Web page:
As an Indigenous Christian, I am often asked, “Why do you participate in a church or follow the Christian religion?” And that is a hard question to answer.
The Christian mission has allowed me and many of my family members to be faithful, unite in prayer (a universal method of spiritual thought) and search for that lost part of one’s soul. The teachings and love from my grandmother, our mamanoe, have helped us live in both worlds of our Cree ways and our Christian fellowship. She always said to start with prayer — with God and oneself — and the rest follows as guidance from the spirit around us.
But I understand why people ask this question about being an Indigenous Christian. It is based on colonial approaches in Canada that placed Indigenous peoples on reservations. It also stems from church restrictions that tried to keep many Indigenous people from practising their spiritual beliefs or integrating them with Christianity. But the spirit cannot be physically withheld. As an Elder once told me, the Spirits wake up and live, just like the sunrise.
The relationship between Christian mission and Indigenous nations must change from conversion to acceptance of the spiritual reality that all Indigenous people live every day — our truth. Spirit is around us each moment; the presence of the Creator never leaves us.
For Indigenous people, the wisdom of the land is highly important because she speaks to us to help us understand God our Creator on this physical journey of life we are each given. Forcing Christianity onto colonized nations has twisted our belief systems. At times, it has dulled the colourful creation of life to a formal black-and-white portrayal.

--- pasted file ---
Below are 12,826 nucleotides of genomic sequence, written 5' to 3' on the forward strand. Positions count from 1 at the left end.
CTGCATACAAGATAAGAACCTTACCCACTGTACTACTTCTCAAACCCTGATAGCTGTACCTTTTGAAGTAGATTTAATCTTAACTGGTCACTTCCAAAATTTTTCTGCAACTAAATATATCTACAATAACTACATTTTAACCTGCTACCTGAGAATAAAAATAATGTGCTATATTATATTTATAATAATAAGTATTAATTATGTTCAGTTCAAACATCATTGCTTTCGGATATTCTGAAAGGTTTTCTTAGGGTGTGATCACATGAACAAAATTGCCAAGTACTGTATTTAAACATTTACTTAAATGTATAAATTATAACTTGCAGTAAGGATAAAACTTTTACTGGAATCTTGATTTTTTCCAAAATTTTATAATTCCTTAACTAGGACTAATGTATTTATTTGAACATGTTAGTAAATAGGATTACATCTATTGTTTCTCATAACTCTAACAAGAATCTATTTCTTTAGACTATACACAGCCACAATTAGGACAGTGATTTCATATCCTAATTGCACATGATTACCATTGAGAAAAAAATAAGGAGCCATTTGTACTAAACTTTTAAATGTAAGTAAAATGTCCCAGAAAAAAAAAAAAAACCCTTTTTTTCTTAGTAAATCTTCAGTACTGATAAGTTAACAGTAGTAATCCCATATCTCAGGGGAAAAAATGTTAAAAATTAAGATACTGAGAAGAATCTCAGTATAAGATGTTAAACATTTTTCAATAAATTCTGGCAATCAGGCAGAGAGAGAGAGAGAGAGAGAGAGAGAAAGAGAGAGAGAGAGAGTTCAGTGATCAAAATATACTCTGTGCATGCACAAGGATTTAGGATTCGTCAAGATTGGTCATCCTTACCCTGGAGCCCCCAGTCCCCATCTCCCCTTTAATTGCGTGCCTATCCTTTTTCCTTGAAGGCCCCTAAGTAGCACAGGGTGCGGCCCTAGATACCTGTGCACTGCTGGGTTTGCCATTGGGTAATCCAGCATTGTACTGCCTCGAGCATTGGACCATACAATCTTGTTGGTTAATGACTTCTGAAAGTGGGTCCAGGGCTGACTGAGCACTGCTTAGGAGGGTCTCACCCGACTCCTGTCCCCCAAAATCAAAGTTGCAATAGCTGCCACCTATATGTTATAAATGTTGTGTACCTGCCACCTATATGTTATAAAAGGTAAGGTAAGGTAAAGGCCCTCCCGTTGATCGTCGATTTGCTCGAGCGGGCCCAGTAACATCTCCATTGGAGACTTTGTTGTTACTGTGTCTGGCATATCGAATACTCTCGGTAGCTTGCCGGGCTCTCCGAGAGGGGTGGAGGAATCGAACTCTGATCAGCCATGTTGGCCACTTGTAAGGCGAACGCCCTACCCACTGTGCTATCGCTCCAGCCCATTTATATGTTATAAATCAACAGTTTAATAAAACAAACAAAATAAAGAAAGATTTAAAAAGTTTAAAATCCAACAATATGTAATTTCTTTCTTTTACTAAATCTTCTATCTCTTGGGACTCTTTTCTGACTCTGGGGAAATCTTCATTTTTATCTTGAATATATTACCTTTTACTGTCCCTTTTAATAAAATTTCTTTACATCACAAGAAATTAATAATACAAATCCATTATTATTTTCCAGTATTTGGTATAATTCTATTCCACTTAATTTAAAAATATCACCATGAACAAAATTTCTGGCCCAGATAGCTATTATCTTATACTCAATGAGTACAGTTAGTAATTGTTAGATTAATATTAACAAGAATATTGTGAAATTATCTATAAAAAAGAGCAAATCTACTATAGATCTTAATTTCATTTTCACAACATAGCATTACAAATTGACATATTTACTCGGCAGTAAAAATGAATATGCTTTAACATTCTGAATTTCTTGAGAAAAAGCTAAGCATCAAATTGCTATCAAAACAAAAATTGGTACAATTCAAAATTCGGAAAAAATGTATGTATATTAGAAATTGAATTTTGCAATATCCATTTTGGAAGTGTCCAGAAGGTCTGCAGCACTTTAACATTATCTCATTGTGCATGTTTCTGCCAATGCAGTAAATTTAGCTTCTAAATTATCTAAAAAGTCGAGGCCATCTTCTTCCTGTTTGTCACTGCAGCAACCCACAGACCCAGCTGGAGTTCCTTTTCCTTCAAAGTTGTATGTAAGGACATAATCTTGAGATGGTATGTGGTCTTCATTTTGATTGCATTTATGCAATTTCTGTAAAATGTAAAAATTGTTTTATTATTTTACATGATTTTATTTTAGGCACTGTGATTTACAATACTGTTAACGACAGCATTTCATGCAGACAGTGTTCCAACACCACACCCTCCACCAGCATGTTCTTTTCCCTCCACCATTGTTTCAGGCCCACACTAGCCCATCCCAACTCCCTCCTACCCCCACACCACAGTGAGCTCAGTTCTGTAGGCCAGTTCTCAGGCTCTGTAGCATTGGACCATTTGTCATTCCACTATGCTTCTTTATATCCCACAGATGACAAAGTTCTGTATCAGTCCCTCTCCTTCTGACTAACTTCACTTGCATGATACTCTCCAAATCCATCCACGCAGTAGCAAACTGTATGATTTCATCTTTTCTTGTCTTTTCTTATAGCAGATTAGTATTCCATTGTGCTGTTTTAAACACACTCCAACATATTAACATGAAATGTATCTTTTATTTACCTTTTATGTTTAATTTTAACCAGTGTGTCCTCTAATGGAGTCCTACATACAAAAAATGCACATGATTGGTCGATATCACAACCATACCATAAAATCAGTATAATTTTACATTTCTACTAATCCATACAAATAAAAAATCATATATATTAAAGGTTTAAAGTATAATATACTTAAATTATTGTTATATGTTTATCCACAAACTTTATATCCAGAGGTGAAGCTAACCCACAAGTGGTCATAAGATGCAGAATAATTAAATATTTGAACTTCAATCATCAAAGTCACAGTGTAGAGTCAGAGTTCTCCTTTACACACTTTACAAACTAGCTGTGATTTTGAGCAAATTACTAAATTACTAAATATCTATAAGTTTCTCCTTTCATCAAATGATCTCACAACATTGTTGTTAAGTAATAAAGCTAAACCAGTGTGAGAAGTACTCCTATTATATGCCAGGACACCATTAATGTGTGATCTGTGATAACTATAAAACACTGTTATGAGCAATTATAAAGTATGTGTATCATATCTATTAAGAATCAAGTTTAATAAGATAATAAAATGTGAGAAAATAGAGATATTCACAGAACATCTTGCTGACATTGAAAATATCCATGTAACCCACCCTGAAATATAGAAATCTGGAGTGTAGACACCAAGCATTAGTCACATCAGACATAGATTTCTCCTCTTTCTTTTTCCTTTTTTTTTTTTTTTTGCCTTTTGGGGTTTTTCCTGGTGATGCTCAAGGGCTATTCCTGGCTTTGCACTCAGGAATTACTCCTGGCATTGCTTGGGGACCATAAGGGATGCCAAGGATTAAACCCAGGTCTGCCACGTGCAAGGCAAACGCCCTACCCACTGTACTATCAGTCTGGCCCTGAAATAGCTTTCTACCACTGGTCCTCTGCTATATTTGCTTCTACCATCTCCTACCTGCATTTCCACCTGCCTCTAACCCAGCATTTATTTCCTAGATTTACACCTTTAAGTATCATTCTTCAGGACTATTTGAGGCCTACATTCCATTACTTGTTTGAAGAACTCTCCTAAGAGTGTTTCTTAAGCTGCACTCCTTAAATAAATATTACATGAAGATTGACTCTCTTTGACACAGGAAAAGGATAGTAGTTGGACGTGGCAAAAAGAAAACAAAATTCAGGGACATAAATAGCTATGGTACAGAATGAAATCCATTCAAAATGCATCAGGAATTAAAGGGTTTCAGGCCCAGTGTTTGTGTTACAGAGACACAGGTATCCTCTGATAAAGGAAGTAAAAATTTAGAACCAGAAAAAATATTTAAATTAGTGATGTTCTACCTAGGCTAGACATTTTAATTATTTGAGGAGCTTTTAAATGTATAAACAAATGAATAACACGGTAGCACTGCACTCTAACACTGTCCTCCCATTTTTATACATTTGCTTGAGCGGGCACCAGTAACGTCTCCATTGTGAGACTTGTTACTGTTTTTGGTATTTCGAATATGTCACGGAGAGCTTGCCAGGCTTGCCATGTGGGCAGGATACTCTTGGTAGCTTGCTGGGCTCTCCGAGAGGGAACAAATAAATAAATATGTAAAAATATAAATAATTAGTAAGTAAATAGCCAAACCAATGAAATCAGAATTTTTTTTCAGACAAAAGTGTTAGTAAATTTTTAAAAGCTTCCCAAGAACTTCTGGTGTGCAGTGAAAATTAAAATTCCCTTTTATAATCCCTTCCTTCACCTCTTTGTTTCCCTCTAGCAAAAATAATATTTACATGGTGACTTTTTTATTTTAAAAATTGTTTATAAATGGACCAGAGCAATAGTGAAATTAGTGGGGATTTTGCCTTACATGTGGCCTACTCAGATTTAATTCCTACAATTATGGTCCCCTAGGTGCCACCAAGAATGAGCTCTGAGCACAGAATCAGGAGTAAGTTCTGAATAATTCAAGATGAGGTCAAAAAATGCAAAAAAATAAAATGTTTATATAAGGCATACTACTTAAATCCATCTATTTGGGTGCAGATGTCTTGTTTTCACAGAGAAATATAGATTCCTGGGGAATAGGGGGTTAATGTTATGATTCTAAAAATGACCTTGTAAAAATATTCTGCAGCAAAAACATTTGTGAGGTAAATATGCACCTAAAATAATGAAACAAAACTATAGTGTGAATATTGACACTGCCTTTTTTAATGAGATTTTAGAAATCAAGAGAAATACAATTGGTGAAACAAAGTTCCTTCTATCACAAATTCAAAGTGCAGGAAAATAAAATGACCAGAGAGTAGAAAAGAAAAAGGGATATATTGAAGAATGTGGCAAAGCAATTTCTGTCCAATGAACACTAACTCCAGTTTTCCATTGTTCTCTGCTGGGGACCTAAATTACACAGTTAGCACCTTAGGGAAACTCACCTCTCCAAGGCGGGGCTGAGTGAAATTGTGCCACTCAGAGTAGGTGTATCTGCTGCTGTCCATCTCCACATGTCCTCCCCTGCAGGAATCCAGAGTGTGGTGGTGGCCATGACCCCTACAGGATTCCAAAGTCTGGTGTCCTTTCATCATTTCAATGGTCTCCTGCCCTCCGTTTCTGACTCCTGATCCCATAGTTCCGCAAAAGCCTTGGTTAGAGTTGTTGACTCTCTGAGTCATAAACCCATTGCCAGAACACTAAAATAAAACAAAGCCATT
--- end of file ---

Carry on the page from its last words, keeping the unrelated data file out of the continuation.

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Nehiyaw means “being from the land.” We are meant to connect with the land, live with the land and protect the land. The land is like a gift, but it also provides a connection to the spiritual that no treaty or government or Indian status card can give.
Western society generally doesn’t understand the concept of talking to and listening to the land. Global economic systems do not see this as a way of making a material living. Instead, European colonizers subscribe to the Doctrine of Discovery and the ideas of possession and land ownership.
When I look at the world around me, I go beyond my physical vision to experience the emotional and sensational gift of nature. This is a blessing of the mind and the heart acting together, a sense of being alive physically and spiritually. That is also the gift I see in the writings and illustrations in this edition of Broadview — a glimpse at the question “Who are we?”
I chose to be the guest editor for this issue because I like to share the exploration of who I am with others and not hide the fact I am a Cree person. I want to celebrate my identity and the identity of others. My hope is that together we can help those who do not have the same confidence to be proud of who they choose to be.
So, my relations, I invite you to my fire to sit and visit with me. Together, we can listen to the collection of good stories from many voices. The Creator made me who I am generations ago, today and for generations to come. You have my blessing to share my story.
Rev. Murray Pruden is the executive minister for Indigenous ministries and justice at The United Church of Canada and the guest editor of Broadview’s September 2022 issue.
This interview first appeared in that issue with the title “Shared journeys.”
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